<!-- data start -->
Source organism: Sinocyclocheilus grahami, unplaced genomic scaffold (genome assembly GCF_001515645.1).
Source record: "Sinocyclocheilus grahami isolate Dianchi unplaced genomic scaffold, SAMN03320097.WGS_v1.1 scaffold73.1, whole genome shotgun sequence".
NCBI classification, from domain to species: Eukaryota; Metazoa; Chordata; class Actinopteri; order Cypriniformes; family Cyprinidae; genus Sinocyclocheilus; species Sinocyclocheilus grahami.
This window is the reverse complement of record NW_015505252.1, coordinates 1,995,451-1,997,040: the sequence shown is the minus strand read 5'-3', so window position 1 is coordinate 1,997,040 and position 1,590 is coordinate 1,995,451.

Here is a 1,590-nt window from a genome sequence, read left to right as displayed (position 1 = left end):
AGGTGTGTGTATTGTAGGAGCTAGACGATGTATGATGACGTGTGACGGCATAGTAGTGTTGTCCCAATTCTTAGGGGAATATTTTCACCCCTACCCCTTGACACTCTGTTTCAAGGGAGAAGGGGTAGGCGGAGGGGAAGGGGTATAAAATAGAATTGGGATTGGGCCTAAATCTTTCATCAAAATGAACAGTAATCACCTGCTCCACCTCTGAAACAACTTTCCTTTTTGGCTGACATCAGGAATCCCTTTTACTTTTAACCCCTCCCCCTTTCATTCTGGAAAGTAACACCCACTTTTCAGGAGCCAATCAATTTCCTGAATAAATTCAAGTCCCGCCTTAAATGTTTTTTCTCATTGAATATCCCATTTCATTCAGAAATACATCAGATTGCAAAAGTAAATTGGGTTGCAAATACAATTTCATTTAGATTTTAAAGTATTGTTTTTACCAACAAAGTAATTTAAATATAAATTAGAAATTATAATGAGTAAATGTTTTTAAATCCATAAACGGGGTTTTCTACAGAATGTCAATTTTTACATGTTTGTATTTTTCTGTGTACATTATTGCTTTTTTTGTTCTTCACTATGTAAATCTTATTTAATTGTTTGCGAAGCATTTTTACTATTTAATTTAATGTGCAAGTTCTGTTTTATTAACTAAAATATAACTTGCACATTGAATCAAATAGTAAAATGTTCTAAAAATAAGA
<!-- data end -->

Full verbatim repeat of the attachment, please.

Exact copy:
Source organism: Sinocyclocheilus grahami, unplaced genomic scaffold (genome assembly GCF_001515645.1).
Source record: "Sinocyclocheilus grahami isolate Dianchi unplaced genomic scaffold, SAMN03320097.WGS_v1.1 scaffold73.1, whole genome shotgun sequence".
NCBI classification, from domain to species: Eukaryota; Metazoa; Chordata; class Actinopteri; order Cypriniformes; family Cyprinidae; genus Sinocyclocheilus; species Sinocyclocheilus grahami.
This window is the reverse complement of record NW_015505252.1, coordinates 1,995,451-1,997,040: the sequence shown is the minus strand read 5'-3', so window position 1 is coordinate 1,997,040 and position 1,590 is coordinate 1,995,451.

Here is a 1,590-nt window from a genome sequence, read left to right as displayed (position 1 = left end):
AGGTGTGTGTATTGTAGGAGCTAGACGATGTATGATGACGTGTGACGGCATAGTAGTGTTGTCCCAATTCTTAGGGGAATATTTTCACCCCTACCCCTTGACACTCTGTTTCAAGGGAGAAGGGGTAGGCGGAGGGGAAGGGGTATAAAATAGAATTGGGATTGGGCCTAAATCTTTCATCAAAATGAACAGTAATCACCTGCTCCACCTCTGAAACAACTTTCCTTTTTGGCTGACATCAGGAATCCCTTTTACTTTTAACCCCTCCCCCTTTCATTCTGGAAAGTAACACCCACTTTTCAGGAGCCAATCAATTTCCTGAATAAATTCAAGTCCCGCCTTAAATGTTTTTTCTCATTGAATATCCCATTTCATTCAGAAATACATCAGATTGCAAAAGTAAATTGGGTTGCAAATACAATTTCATTTAGATTTTAAAGTATTGTTTTTACCAACAAAGTAATTTAAATATAAATTAGAAATTATAATGAGTAAATGTTTTTAAATCCATAAACGGGGTTTTCTACAGAATGTCAATTTTTACATGTTTGTATTTTTCTGTGTACATTATTGCTTTTTTTGTTCTTCACTATGTAAATCTTATTTAATTGTTTGCGAAGCATTTTTACTATTTAATTTAATGTGCAAGTTCTGTTTTATTAACTAAAATATAACTTGCACATTGAATCAAATAGTAAAATGTTCTAAAAATAAGA